We're coming up on the end of the year 2004 lateral correction and also the end of what Stock Trader's Almanac calls the "worst six months" of the year. The months ahead are likely to be quite bullish for equities, especially the tech-laden sectors, and there's a good chance for recovery highs for the year in the broad market indices. If this happens it will spell the end for the stubborn "super bears" who have growled for months without end about how the stock market is going to crash any day now and with it the U.S. and global economy.
One of the big reasons why the coming months should be bullish for the market is the key money supply statistics. We knew the micro-mini recession was coming this summer based on the huge decline in the money supply rate of change last year. Since this typically takes several months to hit the market, you can always tell when a slowdown is coming. Conversely, whenever a big rate of change increase in money supply takes place it's only a matter of time before the stock market responds to positive fashion. This huge spike in money supply occurred earlier this year and its impact is about to be felt.
Yet despite the positive monetary, cyclical, and technical underpinnings, bearish rumblings and concerns about the economy (domestic and global) continue to be heard in the financial press. In recent weeks we've even witnessed a rash of newsletter writers forecasting a stock market crash this fall (which has yet to happen). This type of worry is typical of major market bottoms and always happens during the 10-year cycle bottom of the fourth year of the decade (see 1994, 1984, 1974, et al).
In just about every survey I've come across in recent weeks, everyone seems to have misgivings about the state of the economy. Some respected analysts have even forecast a recession for 2005, claiming that the year following a presidential election typically sees a decline in economic and stock market performance. (Actually, this isn't even close to being true as there have been several notable exceptions to this "rule" in the past few decades). As we've previously discussed, the fifth year of the decade has *always* been bullish for the stock market with not one single exception in the past 120 years.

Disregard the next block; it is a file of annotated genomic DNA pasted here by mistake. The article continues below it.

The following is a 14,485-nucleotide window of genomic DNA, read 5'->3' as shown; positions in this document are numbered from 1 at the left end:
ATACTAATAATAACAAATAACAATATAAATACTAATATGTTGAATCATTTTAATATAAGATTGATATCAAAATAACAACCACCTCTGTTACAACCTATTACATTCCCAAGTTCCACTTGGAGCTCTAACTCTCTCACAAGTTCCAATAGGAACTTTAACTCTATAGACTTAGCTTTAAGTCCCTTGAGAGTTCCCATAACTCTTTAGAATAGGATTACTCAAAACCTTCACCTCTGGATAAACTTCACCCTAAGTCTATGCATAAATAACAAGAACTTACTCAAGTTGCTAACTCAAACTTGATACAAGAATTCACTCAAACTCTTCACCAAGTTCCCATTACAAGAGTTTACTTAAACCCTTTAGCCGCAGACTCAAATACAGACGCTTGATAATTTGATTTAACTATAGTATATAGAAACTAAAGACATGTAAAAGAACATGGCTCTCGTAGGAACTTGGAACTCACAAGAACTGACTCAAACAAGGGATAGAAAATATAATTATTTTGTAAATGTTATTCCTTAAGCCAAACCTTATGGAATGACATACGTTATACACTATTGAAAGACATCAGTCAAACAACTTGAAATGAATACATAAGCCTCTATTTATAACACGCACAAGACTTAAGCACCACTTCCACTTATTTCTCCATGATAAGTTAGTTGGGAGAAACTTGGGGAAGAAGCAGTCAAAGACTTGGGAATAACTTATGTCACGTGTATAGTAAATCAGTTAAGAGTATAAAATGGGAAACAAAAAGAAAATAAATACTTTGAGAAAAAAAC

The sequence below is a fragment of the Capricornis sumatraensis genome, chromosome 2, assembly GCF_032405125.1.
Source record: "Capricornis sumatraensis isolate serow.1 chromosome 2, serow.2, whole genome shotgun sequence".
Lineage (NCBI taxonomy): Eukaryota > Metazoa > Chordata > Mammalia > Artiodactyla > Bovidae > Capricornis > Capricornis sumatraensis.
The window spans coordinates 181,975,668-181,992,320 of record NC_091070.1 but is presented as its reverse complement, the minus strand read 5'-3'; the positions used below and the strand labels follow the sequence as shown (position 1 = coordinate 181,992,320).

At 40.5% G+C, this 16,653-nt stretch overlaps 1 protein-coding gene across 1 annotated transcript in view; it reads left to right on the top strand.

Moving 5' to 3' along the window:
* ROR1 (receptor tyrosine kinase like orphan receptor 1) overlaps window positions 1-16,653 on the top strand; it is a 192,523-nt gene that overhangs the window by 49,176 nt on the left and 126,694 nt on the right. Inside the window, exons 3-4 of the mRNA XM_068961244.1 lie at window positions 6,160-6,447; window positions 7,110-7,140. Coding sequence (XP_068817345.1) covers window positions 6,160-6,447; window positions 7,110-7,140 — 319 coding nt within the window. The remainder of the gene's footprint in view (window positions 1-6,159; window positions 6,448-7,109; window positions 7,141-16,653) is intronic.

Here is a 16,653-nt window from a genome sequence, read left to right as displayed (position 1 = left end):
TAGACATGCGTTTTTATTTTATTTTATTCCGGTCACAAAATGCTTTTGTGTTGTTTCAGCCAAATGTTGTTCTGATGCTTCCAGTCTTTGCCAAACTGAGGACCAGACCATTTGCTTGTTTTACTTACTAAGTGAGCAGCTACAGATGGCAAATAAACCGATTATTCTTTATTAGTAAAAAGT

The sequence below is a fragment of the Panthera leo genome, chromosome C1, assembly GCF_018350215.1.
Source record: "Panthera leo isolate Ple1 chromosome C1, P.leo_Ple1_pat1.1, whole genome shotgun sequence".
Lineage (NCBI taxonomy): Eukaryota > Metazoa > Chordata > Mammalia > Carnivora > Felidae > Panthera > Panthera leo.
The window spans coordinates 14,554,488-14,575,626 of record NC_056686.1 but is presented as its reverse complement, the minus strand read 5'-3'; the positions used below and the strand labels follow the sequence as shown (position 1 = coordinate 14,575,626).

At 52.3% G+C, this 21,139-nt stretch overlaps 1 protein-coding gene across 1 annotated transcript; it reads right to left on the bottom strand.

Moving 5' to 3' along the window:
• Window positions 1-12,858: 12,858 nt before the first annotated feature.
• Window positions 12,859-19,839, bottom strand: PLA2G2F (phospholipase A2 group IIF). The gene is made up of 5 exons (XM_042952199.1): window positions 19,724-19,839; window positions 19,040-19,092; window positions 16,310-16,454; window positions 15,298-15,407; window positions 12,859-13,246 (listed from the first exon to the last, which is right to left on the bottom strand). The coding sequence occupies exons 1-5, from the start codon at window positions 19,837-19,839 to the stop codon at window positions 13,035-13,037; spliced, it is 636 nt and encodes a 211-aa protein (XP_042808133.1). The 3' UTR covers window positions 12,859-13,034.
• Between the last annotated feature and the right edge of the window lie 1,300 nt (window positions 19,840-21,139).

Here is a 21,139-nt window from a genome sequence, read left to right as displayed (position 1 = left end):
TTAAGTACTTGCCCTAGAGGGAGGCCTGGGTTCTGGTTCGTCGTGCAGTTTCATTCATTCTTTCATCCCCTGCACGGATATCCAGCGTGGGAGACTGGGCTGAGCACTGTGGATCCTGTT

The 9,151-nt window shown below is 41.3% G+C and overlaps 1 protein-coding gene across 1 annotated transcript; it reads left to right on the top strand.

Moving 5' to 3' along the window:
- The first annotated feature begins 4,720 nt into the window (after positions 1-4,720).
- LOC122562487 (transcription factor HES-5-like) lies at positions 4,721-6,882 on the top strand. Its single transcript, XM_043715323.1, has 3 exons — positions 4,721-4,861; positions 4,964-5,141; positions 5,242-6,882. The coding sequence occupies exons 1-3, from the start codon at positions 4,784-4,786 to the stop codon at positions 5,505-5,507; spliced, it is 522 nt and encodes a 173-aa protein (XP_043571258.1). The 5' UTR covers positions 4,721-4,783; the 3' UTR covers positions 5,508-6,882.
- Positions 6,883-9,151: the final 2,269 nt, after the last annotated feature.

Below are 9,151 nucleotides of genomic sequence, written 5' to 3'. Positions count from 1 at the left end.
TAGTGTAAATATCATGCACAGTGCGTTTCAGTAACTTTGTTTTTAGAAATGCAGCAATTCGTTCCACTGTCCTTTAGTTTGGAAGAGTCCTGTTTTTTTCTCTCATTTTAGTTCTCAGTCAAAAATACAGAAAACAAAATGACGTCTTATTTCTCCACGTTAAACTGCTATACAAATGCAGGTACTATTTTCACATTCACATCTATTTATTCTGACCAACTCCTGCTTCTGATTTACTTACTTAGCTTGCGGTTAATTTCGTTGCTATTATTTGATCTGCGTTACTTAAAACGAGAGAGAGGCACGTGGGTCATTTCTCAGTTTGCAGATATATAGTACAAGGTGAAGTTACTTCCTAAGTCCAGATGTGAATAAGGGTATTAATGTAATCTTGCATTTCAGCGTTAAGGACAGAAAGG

A growing number of analysts and observers have commented on the poor performance of the Dow 30 index relative to the S&P 500 and NASDAQ Composite indexes (not to mention various other small-cap and mid-cap indexes). Veteran newsletter writer Joe Granville questions whether the Dow could be the "hook" being used to trick investors into going bearish (although he concludes that it is the S&P and NASDAQ that are the hooks).
I agree with Granville that there is definitely an attempt at misleading investors by way of a market index, but I disagree with his conclusion. Clearly, it is the Dow that is being used as the "hook" right now as that index recently made a new low for the year on a closing basis. As previously discussed, I will no longer give as much weight to the Dow 30 index in the future as I feel its time has passed as being adequately representative of the broad market. We're truly in a "new economy" and a new economy requires a better representation of the various components of that economy. This is more than adequately reflected in the S&P 500, which for all intents and purposes is "the market."
And what message is the chart of the S&P sending us? Take a look and you'll see a clear-cut inverse "head-and-shoulders" pattern in this index, which forecasts an upside breakout and sustained upside move. We are on the very cusp of this breakout!
Moreover, the S&P chart shows an extremely impressive rising trend in earnings-per-share which the market has *yet* to respond to in positive fashion. It's only a matter of time, for a sustained rising trend in earnings cannot help but be followed by a rising trend in stock prices as sooner or later the "bottom feeders" of Wall Street look for beaten-down stocks with good earnings. Wall Street sooner or later always rewards a rising earnings trend by pouring money into those companies which have underpriced stocks and good earnings trends.
In this "new economy" those companies that are relative small, flexible, fast to react to changes in the market, with a good earnings outlook within growth sectors will be the most amply rewarded. This is one reason why I believe the tech-related and small-cap stock sectors will lead the market to higher levels in coming years.
Months ago I predicted the NASDAQ would most likely lead the broad market higher into 2005 and many bears scoffed at such a notion. But the heyday of the blue chip stocks is over. The old economy stocks probably aren't going to perform as well as they did in previous years, especially since the dominant long-term cycle behind the rise of the industrials has peaked. The years immediately ahead will be led by the smaller, leaner companies which have faster response times to the vicissitudes of the marketplace.